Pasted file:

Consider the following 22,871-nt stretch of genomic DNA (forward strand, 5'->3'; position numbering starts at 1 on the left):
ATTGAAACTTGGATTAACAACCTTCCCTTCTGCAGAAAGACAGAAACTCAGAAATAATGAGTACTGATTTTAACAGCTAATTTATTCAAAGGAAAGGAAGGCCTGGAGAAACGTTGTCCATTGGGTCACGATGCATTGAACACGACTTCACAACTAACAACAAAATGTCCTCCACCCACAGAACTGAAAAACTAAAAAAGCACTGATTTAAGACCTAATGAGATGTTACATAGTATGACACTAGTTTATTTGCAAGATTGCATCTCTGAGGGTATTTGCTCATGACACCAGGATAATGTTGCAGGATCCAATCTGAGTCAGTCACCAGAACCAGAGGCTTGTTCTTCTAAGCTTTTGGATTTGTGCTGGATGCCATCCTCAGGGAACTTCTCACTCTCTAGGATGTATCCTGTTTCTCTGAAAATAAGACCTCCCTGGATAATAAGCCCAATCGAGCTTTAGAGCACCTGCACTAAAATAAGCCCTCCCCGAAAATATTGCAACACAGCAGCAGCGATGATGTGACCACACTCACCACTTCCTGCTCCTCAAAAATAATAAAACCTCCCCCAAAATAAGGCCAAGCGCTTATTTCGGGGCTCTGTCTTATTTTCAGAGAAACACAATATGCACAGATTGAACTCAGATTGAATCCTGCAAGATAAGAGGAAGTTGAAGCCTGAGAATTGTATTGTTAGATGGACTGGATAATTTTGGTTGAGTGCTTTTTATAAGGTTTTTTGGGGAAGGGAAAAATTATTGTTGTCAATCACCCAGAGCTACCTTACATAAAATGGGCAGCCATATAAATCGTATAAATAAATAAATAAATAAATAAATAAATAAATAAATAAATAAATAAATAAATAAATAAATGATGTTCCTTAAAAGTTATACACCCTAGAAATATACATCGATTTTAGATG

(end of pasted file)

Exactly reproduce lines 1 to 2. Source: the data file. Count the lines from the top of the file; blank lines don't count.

Consider the following 22,871-nt stretch of genomic DNA (forward strand, 5'->3'; position numbering starts at 1 on the left):
ATTGAAACTTGGATTAACAACCTTCCCTTCTGCAGAAAGACAGAAACTCAGAAATAATGAGTACTGATTTTAACAGCTAATTTATTCAAAGGAAAGGAAGGCCTGGAGAAACGTTGTCCATTGGGTCACGATGCATTGAACACGACTTCACAACTAACAACAAAATGTCCTCCACCCACAGAACTGAAAAACTAAAAAAGCACTGATTTAAGACCTAATGAGATGTTACATAGTATGACACTAGTTTATTTGCAAGATTGCATCTCTGAGGGTATTTGCTCATGACACCAGGATAATGTTGCAGGATCCAATCTGAGTCAGTCACCAGAACCAGAGGCTTGTTCTTCTAAGCTTTTGGATTTGTGCTGGATGCCATCCTCAGGGAACTTCTCACTCTCTAGGATGTATCCTGTTTCTCTGAAAATAAGACCTCCCTGGATAATAAGCCCAATCGAGCTTTAGAGCACCTGCACTAAAATAAGCCCTCCCCGAAAATATTGCAACACAGCAGCAGCGATGATGTGACCACACTCACCACTTCCTGCTCCTCAAAAATAATAAAACCTCCCCCAAAATAAGGCCAAGCGCTTATTTCGGGGCTCTGTCTTATTTTCAGAGAAACACAATATGCACAGATTGAACTCAGATTGAATCCTGCAAGATAAGAGGAAGTTGAAGCCTGAGAATTGTATTGTTAGATGGACTGGATAATTTTGGTTGAGTGCTTTTTATAAGGTTTTTTGGGGAAGGGAAAAATTATTGTTGTCAATCACCCAGAGCTACCTTACATAAAATGGGCAGCCATATAAATCGTATAAATAAATAAATAAATAAATAAATAAATAAATAAATAAATAAATAAATAAATAAATAAATGATGTTCCTTAAAAGTTATACACCCTAGAAATATACATCGATTTTAGATG